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H.R. 637 (115th): Stopping EPA Overreach Act of 2017

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About the bill

Greenhouse gases are the primary human-caused contributor to the climate crisis, as 2016 marked Earth’s hottest year on record for the third straight year. A new Republican bill would prevent the EPA from regulating greenhouse gases at all.

Context

In 2003, with growing public awareness of the climate crisis, the Republican George W. Bush administration’s EPA ruled 2003 that they did not have authority to regulate greenhouse gases, the primary human-caused contributor to the crisis. In response, 12 Democrat-led states sued the agency and won. The 2007 Supreme ...

Sponsor and status

Gary Palmer

Sponsor. Representative for Alabama's 6th congressional district. Republican.

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Last Updated: Jan 24, 2017
Length: 5 pages
Introduced:

Jan 24, 2017
115th Congress, 2017–2019

Status:
Died in a previous Congress

This bill was introduced on January 24, 2017, in a previous session of Congress, but was not enacted.

History

Jan 24, 2017
 
Introduced

Bills and resolutions are referred to committees which debate the bill before possibly sending it on to the whole chamber.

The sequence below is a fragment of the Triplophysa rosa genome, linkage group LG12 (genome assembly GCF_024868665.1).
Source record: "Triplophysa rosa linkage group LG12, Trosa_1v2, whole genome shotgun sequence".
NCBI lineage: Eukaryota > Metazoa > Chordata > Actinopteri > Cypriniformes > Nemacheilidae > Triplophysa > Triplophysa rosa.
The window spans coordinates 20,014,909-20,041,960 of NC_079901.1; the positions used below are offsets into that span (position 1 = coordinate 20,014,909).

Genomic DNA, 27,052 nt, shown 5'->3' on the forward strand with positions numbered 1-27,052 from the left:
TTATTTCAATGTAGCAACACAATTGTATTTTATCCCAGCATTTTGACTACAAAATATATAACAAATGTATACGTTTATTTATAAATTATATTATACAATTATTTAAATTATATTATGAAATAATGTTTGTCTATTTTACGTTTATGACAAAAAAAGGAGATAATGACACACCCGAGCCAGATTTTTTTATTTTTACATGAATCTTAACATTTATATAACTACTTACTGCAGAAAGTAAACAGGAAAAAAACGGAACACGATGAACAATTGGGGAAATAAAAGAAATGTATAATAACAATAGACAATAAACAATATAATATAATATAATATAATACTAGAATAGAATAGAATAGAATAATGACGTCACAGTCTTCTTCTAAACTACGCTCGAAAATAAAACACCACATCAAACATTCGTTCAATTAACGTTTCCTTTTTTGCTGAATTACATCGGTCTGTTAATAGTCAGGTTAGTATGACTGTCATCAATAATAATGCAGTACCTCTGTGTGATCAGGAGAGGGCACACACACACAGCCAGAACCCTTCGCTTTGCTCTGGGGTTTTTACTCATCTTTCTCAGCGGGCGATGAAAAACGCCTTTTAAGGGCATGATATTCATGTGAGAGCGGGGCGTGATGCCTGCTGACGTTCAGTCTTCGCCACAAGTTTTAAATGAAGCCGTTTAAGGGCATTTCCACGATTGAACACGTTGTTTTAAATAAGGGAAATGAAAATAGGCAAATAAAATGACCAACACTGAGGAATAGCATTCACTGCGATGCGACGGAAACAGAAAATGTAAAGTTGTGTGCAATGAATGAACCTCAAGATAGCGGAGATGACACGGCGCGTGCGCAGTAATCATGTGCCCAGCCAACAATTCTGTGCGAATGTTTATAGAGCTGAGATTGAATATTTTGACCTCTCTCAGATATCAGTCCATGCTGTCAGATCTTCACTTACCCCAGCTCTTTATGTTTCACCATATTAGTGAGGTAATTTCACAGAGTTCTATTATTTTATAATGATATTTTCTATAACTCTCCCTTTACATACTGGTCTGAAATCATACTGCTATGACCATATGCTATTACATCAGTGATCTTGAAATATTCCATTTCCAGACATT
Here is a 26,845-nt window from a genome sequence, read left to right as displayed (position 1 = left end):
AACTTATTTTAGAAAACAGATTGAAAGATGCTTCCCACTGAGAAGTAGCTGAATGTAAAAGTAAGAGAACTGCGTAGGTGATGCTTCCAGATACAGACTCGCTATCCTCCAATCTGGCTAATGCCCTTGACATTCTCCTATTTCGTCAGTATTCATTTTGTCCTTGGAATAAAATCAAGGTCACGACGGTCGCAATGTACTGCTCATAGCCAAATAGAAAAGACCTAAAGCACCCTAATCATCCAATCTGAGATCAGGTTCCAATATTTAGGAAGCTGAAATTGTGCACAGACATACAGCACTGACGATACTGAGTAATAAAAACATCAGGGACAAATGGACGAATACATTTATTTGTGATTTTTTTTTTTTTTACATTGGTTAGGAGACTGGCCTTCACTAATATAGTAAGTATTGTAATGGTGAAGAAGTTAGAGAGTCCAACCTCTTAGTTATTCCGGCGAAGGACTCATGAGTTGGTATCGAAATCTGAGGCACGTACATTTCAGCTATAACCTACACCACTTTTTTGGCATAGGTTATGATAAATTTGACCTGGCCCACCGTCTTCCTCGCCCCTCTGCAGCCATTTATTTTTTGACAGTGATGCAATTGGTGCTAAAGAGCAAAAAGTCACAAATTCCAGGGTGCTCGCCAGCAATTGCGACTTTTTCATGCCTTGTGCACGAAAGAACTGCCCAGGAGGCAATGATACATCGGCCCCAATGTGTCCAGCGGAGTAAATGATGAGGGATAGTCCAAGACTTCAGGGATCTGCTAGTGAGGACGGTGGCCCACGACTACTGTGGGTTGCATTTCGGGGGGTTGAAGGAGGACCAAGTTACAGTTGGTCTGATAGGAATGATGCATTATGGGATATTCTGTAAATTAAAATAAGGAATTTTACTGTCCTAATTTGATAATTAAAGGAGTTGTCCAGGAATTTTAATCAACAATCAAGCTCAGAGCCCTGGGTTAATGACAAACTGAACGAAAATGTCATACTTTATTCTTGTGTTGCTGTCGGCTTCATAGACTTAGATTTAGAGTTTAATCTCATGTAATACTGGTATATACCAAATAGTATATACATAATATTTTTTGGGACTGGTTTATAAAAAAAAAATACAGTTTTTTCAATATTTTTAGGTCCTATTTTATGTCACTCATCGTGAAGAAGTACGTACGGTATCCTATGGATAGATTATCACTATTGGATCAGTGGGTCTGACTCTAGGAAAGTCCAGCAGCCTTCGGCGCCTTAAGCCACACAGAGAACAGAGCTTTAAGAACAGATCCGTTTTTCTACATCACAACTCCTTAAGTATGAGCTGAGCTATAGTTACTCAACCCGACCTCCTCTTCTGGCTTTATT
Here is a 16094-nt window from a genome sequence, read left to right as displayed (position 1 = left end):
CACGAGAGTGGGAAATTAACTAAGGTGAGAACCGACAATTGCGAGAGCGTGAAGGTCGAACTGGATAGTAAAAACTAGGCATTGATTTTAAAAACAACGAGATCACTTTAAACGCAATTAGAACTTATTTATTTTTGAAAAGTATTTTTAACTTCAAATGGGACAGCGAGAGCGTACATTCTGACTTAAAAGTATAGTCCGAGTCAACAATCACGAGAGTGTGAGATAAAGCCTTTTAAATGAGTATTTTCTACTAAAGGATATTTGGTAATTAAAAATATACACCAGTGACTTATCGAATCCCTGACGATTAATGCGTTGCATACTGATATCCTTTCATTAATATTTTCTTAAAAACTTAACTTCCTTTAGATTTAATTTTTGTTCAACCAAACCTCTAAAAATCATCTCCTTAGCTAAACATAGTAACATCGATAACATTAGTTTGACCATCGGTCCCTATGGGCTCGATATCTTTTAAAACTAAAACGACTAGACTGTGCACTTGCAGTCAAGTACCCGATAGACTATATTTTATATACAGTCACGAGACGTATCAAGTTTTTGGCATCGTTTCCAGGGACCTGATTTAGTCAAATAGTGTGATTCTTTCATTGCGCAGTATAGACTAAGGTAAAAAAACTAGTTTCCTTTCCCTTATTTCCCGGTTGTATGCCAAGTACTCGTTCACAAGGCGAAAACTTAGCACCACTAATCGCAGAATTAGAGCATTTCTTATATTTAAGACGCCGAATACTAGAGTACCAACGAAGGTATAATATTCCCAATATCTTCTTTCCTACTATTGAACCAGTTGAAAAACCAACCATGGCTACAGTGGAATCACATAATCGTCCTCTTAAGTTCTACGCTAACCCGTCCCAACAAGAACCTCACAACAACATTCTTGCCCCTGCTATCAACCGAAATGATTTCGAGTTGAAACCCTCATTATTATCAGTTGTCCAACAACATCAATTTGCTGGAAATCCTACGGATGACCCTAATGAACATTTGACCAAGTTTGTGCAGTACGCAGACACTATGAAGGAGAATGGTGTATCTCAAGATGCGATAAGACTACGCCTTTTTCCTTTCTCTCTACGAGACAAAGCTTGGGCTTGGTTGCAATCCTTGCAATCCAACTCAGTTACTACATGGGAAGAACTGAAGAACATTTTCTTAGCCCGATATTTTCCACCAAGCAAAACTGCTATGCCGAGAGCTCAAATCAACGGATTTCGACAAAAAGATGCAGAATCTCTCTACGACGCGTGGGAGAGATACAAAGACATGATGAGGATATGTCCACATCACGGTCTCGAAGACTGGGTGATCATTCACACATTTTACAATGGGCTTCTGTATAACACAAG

H.R. 637 (115th) was a bill in the United States Congress.

A bill must be passed by both the House and Senate in identical form and then be signed by the President to become law.

This bill was introduced in the 115th Congress, which met from Jan 3, 2017 to Jan 3, 2019. Legislation not enacted by the end of a Congress is cleared from the books.

How to cite this information.

We recommend the following MLA-formatted citation when using the information you see here in academic work:

“H.R. 637 — 115th Congress: Stopping EPA Overreach Act of 2017.” www.GovTrack.us. 2017. May 26, 2019 <https://www.govtrack.us/congress/bills/115/hr637>

Where is this information from?

GovTrack automatically collects legislative information from a variety of governmental and non-governmental sources. This page is sourced primarily from Congress.gov, the official portal of the United States Congress. Congress.gov is generally updated one day after events occur, and so legislative activity shown here may be one day behind. Data via the congress project.